(left) Ernest “Popeye” Reed, Untitled, (Venus). Carved sandstone, 20 x 4¾ x 5 in. Collection of Daniel S. Berger, MD. Photo by John Faier (right) David Pond, African Princess, 1990. Carved and painted wood. Private Collection. Photo by John Faier


Mary Frances Merrill Dixie, c. 1975-85 Paint on Linoleum 37“ x 31½“ Private Collection Mary Frances Merrill Untitled (Dog Head), ca 1980s Painted Rock with Mixed Media 7½” x 5½” x 6” Collection of Ted and Gail Struve Mary Frances Merrill Fats Domino Enamel on Brick 8“ x 3½“ x 2½“ Collection of Mike and Cindy Noland

William Hawkins, Red Dog Running, #3, 1986. Enamel on Masonite, 48“ x 60“. Collection of Columbus Museum of Art, Gift of Anonymous Donor; 1986.024 Culprits, Innocents, and Outsiders: Heartland Visions Mary Borkowski The Art Thief, 1977 Acrylic on Canvas Board 9½” x 17½” Dayton Art Institute, Gift of De De Isaacson, 2000.69 Mary Borkowski The Book of Life, 1994 Silk Thread Painting 36“ x 38“ ( framed) Private Collection Mary Borkowski The Crash, 1968 Silk Thread Painting 19“ x 42“ Collection of Pat Glascock and Michael Hall Mary Borkowski Distortion, 1978 Acrylic on Canvas Board 19¼” x 24¾” The Arient Family Collection Mary Borkowski Distortion, c. 1968 Silk Thread Painting 18¼” x 20¼” Dayton Art Institute, Museum Purchase 1968.57 Mary Borkowski Indecision, c. 1968 Silk Thread Painting 32“ x 24½” Dayton Art Institute, Museum Purchase, 1968.58 Mary Borkowski In the beginning, c. 1980 Silk Thread Painting 29” x 29” The Arient Family Collection

Mary Borkowski IT ONLY TOOK A SECOND, 1968 Silk Thread Painting 24” x 20” Collection of Kenneth and Donna Fadeley Mary Borkowski Neighbor and the Nude, c. 1968 Silk Thread Painting 22½” x18 ½” Dayton Art Institute, Museum Purchase, 1968.56 Mary Borkowski The Despicable Allergy, 1993 Silk Thread Painting 33“ x 37“ Collection of Denny Griffith and Beth Fisher Mary Borkowski Uninvited, A Child’s Thanksgiving Memory, c. 1970s Acrylic and Collage on Canvas 25“ x 31“ Private Collection William Hawkins Indian Hunting Buffalo, 1988 Paint on Canvas 48“ x 56½“ Collection of Daniel S. Berger, MD William Hawkins Last Supper #6, 1986 Enamel on Masonite with Collage 24“ x 48“ Collection of Robert A. Roth

William Hawkins Ohio State Penitentiary Enamel on Masonite 54” x 48“ Collection of Lael and Eugenie Johnson William Hawkins Red Dog Running, #3, 1986 Enamel on Masonite 48“ x 60“ Collection of Columbus Museum of Art, Gift of Anonymous Donor; 1986.024 William Hawkins Three Hanging Men, 1985 Enamel on Masonite 32“ x 48“ Collection of Robert A. Roth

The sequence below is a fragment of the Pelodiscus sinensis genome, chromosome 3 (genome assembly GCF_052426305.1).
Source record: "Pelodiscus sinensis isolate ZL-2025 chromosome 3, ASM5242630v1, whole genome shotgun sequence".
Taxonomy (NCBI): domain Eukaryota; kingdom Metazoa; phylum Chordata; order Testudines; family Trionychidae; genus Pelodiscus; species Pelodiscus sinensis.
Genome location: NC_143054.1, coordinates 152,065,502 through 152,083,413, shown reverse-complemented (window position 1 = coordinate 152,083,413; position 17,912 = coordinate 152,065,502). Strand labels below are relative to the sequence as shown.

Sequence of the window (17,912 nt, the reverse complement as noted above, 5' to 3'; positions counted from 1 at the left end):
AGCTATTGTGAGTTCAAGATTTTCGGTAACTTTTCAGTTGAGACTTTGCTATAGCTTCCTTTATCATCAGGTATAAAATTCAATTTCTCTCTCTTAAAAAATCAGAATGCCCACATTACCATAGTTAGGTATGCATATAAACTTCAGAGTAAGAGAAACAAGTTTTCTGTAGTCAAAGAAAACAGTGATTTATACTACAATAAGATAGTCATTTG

Mary Frances Merrill Girl in Green Dress with Doll, c. 1975-85 Paint on Linoleum 17“ x 11½“ Private Collection Mary Frances Merrill Untitled (Lady’s Head), c. 1980s Painted Rock and Mixed Media 6” x 5“ x 5” Collection of Ted and Gail Struve Mary Frances Merrill Mother and Child, c. 1975-85 Paint on Indoor/outdoor Carpeting 18½“ x 22½“ Private Collection Mary Frances Merrill Untitled (African Head) Paint on Rock, Chewing Gum, and Costume Jewelry 6“ x 5“ x 5”

Collection of Mike and Cindy Noland Mary Frances Merrill Untitled (Christ’s Head) Paint on Rock, Chewing Gum, and Costume Jewelry 7“ x 5½“ x 4” Collection of Mike and Cindy Noland Mary Frances Merrill Untitled (Doll #1), c. 1978-80 Mixed Media 12” x 4“ x 4” Collection of Art and Barbara Vogel Mary Frances Merrill Untitled (Doll #2), c 1978-80 Mixed Media 12“ x 4“ x 4” Collection of Art and Barbara Vogel Mary Frances Merrill Untitled (Gray Head) Paint on Rock, Chewing Gum, and Costume Jewelry 5“ x 4“ x 3” Collection of Mike and Cindy Noland Mary Frances Merrill Untitled (Large Woman’s Head) Paint on Rock, Chewing Gum, and Costume Jewelry 8“ x 6“ x 7” Collection of Mike and Cindy Noland Mary Frances Merrill Untitled (Woman with Orange Scarf) Fingernail Polish on Rock, Costume Jewelry 5“ x 6½“ x 4” Collection of Mike and Cindy Noland

William Hawkins Wrigley Field Enamel on Board 13½“ x 18“ Collection of Jan Petry Mary Frances Merrill African Wedding Mixed Media on Board 20“ x 13¼“ Collection of Columbus Art Museum of Art, Gift of Tim and Karen Keny, 2004.014 Mary Frances Merrill The Bible Salesman, c. 1980s Paint on Linoleum 19 x 16” Collection of Russell A. Howard Mary Frances Merrilll Black Santa with Children, c. 1975-85 Mixed Media Collage 15½“ x 18½“ Private Collection

Elijah Pierce, The Kiss, c. 1977-79. Carved and painted wood relief, glitter, 19 x 15 in. Collection of Daniel S. Berger, MD. Photo by John Faier


Mary Frances Merrill Valley Dale Paint and Collage on Linoleum 15“ x 18“ Collection of Art and Barbara Vogel Morris Ben Newman Untitled (Landscape, from New Flower Series) Oil on Canvas 28“ x 53“ Collection of Mike and Cindy Noland Morris Ben Newman Untitled (Temple on the Rocks), c. 1978 Paint on Canvas 29½” “ x 33“ Courtesy Lindsay Gallery, Columbus, OH Morris Ben Newman Untitled, (From New Flowers Series) Paint on Canvas 29“ x 30“ Courtesy Lindsay Gallery, Columbus, OH

Morris Ben Newman Untitled from new Flowers Series Paint on Canvas Windowshade 29“ x 30“ Collection of Judith and Patrick Blackburn Elijah Pierce Bad Bad Leroy Brown, 1979 Painted Wood Relief 22“ x 26“ The Arient Family Collection Elijah Pierce Before Death All Are Equal, 1946-47 Painted Wood Relief 13½“ x 14“ Collection of Columbus Art Museum of Art, Gift of Mr. and Mrs. Boris Gruenwald, 1974.021 Elijah Pierce Born Again, 1967 Wood Relief 20½“ x 23½“ x 2” Collection of Daniel S. Berger, MD